See this. This is the problem. Skeeter begins capturing the stories of her town's domestics for her own benefit. She wants a writing job in New York City. She has outgrown Jackson, MS, and its cages for both women and people of color. It is true that she begins to recognize and rebel against the rigid societal rules of the time, including the ones related to race. Skeeter is also, naive, young and privileged. In fact, some of her behavior puts the black women she is working with and herself in danger. Skeeter is not Moses. She liberates no one, but herself.

The black women who tell their stories to Skeeter do so for their own reasons. Because they are tired of being silent. Because they have put up with years more oppression, as black people and as women than Skeeter has. And their race, gender and class give them very few of her freedoms. These black women liberate themselves. The book and film take place in the 1960s--a time when black people were fighting hard for equality. In 1955, years before The Help takes place, Rosa Parks, who once worked as a domestic, refused to give up her seat on a Montgomery, Ala., bus and sparked a boycott that changed history. Many domestic workers would take part in that boycott, walking miles to their jobs in white people's homes in a bid for their civil rights. How offensive to imply that what a group of grown black women needs is for a young white woman to come alert them they are "enslaved" and them lead them to freedom.

To me, The Help was less about race than it was about gender--about women of different races, ages and classes chafing against the ways society marginalizes them and restricts them and tries to own them. But that narrative, perhaps, does not lend itself to big box office receipts and product tie ins. (Yeah. Product tie ins.) So instead, we'll get Nice White Lady Saves Po' Black Folks - Jim Crow Edition. (If you haven't seen Mad TV's parody of this kind of film. You have to click through that link.)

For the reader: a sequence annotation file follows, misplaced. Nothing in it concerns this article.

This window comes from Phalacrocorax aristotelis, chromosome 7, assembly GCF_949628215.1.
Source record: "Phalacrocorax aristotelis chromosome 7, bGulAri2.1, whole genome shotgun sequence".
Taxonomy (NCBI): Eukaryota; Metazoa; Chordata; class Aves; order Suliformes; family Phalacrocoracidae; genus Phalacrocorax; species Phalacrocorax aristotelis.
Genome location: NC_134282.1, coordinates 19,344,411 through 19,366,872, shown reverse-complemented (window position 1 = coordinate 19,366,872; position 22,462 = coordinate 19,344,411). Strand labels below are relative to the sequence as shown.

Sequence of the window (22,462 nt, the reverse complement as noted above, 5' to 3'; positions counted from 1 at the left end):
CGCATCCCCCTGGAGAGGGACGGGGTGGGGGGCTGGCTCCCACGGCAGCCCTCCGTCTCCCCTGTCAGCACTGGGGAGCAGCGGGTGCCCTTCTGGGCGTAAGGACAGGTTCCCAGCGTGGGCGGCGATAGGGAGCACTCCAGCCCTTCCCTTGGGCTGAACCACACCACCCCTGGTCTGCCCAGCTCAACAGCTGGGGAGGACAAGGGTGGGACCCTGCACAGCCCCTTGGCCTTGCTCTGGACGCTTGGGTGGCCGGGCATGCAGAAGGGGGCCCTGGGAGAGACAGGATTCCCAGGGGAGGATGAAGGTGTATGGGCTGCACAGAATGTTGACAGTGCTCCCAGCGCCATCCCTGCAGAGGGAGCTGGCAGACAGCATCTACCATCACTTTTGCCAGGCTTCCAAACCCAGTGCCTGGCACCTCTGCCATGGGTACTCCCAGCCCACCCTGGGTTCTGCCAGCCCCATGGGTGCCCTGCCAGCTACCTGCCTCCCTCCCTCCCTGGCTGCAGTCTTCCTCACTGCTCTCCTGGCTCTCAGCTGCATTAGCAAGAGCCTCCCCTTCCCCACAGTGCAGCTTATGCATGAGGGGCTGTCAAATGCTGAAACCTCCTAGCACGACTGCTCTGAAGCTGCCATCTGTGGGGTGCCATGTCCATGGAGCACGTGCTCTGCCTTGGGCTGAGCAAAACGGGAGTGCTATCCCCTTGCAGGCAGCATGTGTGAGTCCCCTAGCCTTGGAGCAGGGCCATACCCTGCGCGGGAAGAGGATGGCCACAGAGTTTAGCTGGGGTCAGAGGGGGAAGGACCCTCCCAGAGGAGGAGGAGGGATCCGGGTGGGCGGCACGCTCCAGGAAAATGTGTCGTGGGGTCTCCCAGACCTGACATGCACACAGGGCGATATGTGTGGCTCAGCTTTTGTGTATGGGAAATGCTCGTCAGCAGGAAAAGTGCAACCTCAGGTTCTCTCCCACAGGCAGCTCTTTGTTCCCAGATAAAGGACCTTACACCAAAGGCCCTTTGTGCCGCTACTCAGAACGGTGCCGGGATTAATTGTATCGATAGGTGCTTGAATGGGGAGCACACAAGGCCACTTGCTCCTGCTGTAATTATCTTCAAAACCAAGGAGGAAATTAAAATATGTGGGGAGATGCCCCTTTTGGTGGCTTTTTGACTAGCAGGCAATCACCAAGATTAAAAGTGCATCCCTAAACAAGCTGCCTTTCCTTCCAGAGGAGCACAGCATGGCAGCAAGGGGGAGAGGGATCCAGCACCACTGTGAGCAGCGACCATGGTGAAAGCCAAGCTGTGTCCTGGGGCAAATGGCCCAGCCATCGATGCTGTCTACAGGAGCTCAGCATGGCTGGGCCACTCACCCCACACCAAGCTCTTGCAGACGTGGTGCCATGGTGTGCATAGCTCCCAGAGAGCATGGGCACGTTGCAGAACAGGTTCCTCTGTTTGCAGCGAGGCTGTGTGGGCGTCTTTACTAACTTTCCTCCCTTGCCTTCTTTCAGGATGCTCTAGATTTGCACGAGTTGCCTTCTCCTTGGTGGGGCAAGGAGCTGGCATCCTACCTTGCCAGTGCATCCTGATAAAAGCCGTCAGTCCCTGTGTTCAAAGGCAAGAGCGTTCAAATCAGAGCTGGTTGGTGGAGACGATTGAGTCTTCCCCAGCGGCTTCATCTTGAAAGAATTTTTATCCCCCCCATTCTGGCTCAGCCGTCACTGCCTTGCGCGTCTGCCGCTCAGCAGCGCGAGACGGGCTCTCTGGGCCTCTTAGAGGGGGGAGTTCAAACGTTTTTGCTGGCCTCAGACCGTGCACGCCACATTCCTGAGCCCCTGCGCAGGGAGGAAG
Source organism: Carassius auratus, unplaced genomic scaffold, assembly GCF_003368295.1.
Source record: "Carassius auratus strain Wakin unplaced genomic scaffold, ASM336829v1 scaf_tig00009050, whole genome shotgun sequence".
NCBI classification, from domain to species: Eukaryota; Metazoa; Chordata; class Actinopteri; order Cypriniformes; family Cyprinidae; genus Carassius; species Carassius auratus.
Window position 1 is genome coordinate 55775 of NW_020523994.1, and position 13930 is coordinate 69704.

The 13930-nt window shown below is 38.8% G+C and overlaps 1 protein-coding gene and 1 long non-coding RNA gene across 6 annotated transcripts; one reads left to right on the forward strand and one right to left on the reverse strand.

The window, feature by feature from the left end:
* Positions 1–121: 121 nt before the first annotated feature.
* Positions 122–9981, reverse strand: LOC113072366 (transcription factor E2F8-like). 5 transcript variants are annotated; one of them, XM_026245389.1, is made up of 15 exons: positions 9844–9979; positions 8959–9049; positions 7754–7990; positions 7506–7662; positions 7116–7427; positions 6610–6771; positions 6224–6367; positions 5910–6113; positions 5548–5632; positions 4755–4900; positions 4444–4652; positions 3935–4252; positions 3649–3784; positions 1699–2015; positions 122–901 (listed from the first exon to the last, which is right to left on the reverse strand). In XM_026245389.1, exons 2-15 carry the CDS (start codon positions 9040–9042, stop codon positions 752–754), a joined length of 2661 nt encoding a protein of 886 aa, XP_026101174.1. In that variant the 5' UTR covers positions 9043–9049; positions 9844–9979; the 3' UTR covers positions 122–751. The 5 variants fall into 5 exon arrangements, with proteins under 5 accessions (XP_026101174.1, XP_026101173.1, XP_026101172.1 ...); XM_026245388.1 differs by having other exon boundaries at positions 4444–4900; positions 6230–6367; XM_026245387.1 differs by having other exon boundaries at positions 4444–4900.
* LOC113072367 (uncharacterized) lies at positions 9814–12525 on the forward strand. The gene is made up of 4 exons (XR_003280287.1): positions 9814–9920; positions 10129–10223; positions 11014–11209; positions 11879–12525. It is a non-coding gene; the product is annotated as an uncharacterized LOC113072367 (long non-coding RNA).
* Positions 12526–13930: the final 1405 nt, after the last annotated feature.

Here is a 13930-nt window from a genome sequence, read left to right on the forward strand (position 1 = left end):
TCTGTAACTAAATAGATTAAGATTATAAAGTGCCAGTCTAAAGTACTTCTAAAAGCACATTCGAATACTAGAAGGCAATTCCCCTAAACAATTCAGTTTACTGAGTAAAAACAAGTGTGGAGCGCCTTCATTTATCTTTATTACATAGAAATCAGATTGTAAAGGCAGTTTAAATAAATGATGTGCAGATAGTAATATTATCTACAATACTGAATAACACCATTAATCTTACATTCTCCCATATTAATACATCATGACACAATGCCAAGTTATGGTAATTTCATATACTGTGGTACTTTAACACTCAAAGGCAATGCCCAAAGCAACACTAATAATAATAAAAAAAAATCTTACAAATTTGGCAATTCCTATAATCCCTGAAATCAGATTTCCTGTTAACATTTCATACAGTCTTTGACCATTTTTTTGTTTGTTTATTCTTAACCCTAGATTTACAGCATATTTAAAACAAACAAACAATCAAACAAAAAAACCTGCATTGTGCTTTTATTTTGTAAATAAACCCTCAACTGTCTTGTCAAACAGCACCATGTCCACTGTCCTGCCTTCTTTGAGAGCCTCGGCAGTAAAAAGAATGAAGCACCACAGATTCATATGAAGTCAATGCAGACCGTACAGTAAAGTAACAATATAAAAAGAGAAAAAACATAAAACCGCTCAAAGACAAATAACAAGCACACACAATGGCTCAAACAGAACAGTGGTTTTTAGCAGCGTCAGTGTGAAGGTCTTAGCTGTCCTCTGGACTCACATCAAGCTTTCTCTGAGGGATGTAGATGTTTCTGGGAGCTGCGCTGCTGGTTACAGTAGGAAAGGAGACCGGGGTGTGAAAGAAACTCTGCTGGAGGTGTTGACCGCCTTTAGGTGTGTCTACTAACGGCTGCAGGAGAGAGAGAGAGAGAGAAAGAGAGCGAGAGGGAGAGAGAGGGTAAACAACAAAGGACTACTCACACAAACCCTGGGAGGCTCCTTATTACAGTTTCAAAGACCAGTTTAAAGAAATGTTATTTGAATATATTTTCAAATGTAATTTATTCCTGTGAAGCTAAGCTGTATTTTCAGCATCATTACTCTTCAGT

Here's what Booklist has to say about The Help:
Jackson, Mississippi, in the early 1960s is a city of tradition. Silver is used at bridge-club luncheons, pieces polished to perfection by black maids who “yes, ma’am,” and “no, ma’am,” to the young white ladies who order the days. This is the world Eugenia “Skeeter” Phelan enters when she graduates from Ole Miss and returns to the family plantation, but it is a world that, to her, seems ripe for change. As she observes her friend Elizabeth rudely interact with Aibileen, the gentle black woman who is practically raising Elizabeth’s two-year-old daughter, Mae Mobley, Skeeter latches ontothe idea of writing the story of such fraught domestic relations from the help’s point of view. With the reluctant assistance of Aibileen’s feisty friend, Minny, Skeeter manages to interview a dozen of the city’s maids, and the book, when it is finally published, rocks Jackson’s world in unimaginable ways. With pitch-perfect tone and an unerring facility for character and setting, Stockett’s richly accomplished debut novel inventively explores the unspoken ways in which the nascent civil rights and feminist movements threatened the southern status quo. Look for the forthcoming movie to generate keen interest in Stockett’s luminous portrait of friendship, loyalty, courage, and redemption. --Carol Haggas
This is my worry: That even if The Help film gets it right, viewers will see just another movie about a spunky, young, white girl, setting the world on fire, while the lives, stories and agency of black women remain invisible.